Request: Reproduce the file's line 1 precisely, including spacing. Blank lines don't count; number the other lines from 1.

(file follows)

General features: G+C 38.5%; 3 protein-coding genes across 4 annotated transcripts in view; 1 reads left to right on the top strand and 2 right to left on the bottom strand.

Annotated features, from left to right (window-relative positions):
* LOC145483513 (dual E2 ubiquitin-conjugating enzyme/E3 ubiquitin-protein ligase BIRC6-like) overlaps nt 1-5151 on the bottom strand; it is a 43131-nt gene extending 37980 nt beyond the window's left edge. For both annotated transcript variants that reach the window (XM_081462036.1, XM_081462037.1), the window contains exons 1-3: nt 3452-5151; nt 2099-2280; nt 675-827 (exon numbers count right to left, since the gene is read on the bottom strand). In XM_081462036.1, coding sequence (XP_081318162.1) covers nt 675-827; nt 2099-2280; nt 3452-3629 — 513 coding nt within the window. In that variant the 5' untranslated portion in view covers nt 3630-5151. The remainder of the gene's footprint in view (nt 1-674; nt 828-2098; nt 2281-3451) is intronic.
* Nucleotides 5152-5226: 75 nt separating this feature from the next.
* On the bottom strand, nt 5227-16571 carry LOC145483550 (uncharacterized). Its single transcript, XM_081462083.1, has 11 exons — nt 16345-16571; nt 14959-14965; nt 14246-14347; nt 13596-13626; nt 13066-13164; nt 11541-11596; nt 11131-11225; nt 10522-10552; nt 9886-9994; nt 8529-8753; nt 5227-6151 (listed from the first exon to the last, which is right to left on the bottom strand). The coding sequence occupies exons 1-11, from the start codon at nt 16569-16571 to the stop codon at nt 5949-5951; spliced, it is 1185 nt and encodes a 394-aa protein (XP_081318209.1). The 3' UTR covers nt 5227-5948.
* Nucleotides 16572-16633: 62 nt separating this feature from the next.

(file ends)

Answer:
General features: G+C 38.5%; 3 protein-coding genes across 4 annotated transcripts in view; 1 reads left to right on the top strand and 2 right to left on the bottom strand.